QuickLesson 21: Citing DNA Evidence: Five Ground RulesElizabeth Shown Mills, “QuickLesson 21: Citing DNA Evidence: Five Ground Rules,” Evidence Explained: Historical Analysis, Citation & Source Usage (https://www.evidenceexplained.com/content/quicklesson-21-citing-dna-evidence-five-ground-rules : accessed 24 Sept 2016).
Writing Historical Biography
Elizabeth Shown Mills, “Writing Historical Biography," Evidence Explained: Historical Analysis, Citation & Source Usage (https://www.evidenceexplained.com/quicktips/writing-historical-biography : accessed 24 Sept 2016).
Welcome to my final blogpost for this study group.
I looked at these topics and thought how can I relate these to my own research. I have not done any genetic testing of either myself or any close relatives and I have not as yet attempted to write a historical biography.
So I cannot write from experience but I can say what I understand and how I would approach this.
ESM mentions "five basic ground rules"
Evidence versus citationAll we do when we write a citation is identify our source. In relation to DNA results these will have been analysed and presented in a particular format we cite how they have been presented to us (what we see).
DNA is evidence
We take information we find in our source and use what it is telling us in building the evidence supporting or refuting our assertion. The same as any other source.
Citation to support an assertion
The information may need further analysis, to provide us with the evidence to support or refute an assertion that X is related to Y, but this is what we can add to our dicussion rather than a citation. Whatever the outcome of the discussion citing the source will not change.
What are you citing?
How has the result of the test been communicated to you. Have you been presented with a comparison to others held in a database?
You may need to explain what you are citingSome citations are in need of explanation it may not simply be a case of including a name and date. We include sufficient information to clarify any specific item of interest.
The only thing I will add here as I have no specific example is that when we are dealing with genetics we are using information from living or sometimes recently deceased individuals. Given that even if an individual is now deceased they may still have close living relations we need to ensure we follow the guidelines. Elizabeth Shown Mills has a number of publications available including one on genetic sources and there is information available on the website for International Society of Genetic Genealogy.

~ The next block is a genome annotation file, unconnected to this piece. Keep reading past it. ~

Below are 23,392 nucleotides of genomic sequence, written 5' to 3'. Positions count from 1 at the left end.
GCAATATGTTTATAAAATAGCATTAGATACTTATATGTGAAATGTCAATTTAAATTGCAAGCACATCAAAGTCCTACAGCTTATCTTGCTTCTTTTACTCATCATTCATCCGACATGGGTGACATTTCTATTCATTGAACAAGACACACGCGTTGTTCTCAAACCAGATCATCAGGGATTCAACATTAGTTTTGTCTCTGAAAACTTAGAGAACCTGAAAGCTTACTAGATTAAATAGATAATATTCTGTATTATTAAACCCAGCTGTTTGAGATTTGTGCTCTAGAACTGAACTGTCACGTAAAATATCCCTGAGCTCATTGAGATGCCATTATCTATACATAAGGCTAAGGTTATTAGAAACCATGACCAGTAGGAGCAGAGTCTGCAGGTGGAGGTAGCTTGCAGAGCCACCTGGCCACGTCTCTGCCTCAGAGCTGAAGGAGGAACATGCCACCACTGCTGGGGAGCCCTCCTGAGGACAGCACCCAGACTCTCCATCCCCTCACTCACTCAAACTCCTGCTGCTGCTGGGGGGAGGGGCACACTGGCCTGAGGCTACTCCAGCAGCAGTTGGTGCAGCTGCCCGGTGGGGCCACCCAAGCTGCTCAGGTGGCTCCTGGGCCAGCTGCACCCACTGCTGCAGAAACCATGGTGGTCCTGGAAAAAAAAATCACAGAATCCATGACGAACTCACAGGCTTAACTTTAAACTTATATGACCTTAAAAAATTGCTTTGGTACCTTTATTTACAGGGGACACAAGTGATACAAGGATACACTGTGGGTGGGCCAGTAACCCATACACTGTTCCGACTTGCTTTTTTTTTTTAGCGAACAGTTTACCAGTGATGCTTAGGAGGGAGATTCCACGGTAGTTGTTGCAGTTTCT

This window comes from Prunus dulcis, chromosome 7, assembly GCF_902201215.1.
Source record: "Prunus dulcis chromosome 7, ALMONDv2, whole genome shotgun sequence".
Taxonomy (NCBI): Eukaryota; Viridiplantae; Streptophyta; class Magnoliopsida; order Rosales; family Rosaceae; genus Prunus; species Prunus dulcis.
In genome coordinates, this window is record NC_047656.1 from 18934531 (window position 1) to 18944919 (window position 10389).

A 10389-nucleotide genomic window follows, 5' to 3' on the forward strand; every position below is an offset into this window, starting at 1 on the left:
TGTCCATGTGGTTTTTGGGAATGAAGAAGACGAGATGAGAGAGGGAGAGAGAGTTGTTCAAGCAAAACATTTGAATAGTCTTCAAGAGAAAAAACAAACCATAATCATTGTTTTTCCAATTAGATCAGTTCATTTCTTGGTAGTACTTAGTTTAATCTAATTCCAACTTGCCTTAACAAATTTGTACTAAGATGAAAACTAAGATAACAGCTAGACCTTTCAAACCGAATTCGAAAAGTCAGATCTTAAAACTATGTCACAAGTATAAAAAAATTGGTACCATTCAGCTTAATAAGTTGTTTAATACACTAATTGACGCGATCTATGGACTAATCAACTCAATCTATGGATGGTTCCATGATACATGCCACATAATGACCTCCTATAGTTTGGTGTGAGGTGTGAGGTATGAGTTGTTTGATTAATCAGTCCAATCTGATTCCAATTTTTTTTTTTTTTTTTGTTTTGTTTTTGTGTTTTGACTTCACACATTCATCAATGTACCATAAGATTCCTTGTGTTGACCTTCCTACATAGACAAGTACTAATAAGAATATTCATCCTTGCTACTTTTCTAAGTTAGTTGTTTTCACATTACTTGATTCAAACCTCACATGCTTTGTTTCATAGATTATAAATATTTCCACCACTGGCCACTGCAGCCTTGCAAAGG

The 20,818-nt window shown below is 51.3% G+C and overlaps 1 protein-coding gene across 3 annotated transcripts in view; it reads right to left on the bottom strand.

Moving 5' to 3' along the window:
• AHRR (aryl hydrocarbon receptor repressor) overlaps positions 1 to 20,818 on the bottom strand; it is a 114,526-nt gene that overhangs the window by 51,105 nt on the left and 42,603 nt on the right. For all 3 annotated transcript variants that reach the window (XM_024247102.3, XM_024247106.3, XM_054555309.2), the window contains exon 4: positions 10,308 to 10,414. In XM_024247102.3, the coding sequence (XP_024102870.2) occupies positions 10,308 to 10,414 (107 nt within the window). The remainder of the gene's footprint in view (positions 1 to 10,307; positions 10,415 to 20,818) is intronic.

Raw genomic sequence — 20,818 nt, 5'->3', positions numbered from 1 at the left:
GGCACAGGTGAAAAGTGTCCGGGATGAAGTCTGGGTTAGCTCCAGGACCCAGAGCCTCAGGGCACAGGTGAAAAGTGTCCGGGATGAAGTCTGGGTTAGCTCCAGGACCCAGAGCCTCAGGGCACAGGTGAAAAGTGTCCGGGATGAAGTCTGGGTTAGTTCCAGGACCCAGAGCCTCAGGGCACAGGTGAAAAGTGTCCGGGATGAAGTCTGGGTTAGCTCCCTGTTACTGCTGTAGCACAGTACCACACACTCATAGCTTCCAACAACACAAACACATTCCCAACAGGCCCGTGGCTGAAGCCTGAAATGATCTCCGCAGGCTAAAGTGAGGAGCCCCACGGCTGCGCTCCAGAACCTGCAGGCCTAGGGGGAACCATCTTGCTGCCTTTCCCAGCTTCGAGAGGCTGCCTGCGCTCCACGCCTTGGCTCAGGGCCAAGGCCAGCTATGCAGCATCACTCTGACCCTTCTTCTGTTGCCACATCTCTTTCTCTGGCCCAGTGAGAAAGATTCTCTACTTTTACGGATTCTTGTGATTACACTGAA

Historical BiographyWhilst I have not as yet written any biography be it my own or anyone in my family I have used some of the records suggested.
If we wish to present an interesting picture of our family to others, be they family or friends, then we need to include more than a list of dry facts and possibly a few photographs. Technology may allow us to present things in a more interactive manner but first we need to find the information.
Census information, certificates, church registers tell us who was related to whom and when births, marriages and deaths may have occurred but they tell us little about how our family lived and interacted with others in their community. It is likely that our own lives have changed considerably over our lifetime and the same is likely true for our ancestors.
Whilst we may not have met someone we may still be able to build up some kind of picture of the life he may have lead.
I will show you an example from the half brother of my great grandfather Rowland Curtis.
We find his memorial at Find A Grave in Warminster.
This is incomplete and tells little about who he was and the family he had and any struggles he may have faced. He is recorded in the Family Search Family Tree with the currently available documents.
I have not included what I have found in the newspapers and books about Warminster.
It appears that this family were mentioned in the newspapers on several occasions.
The local newspaper is The Warminster and Westbury Journal and a search at Find My Past in the British Newspaper Archive returns several results.
They even made a national paper known as Lloyds News. The local paper included a copy of the original but unfortunately without the photograph.
"London Interviewer's Visit to Warminster," The Warminster and Westbury Journal, 28 March 1908, p. 6 col 3;digital images, Find My Past.co.uk (http://www.findmypast.co.uk : accessed 26 Sept 2016), British Newspaper Archive Collection.
So what do I need to do with this information?
What else do I need to look for and how can I get this in to a format that the family will find interesting?
I have found a photograph of the family in a copyrighted book page 112. There are also photographs of another family member on pages 58 and 59 in the same book. Danny Howell. Yesterday's Warminster (Buckingham, England: Barracuda Books Limited, 1987)
I am using Twile to collaborate with the family and I am going to add these to the website to help the family know more about who these people were and how they lived. I am always looking for more information and because it is a private website copyright issues may be less of an issue.
I can share more in a private invitation only area than on public trees and I hope that it will be able to connect to my blogs and other sites to avoid duplication. The timelines and maps along with historical information can really bring our own history in to context.
There are plans for Twile to connect with Family Search but I will tackle any issues, I might have, if they become a problem.
Like many I have gathered the information to write more about my ancestors but have rarely pulled it together to create something more this is something I hope to do on my family blog, maybe I should start with Rowland Curtis, but hey I have already started.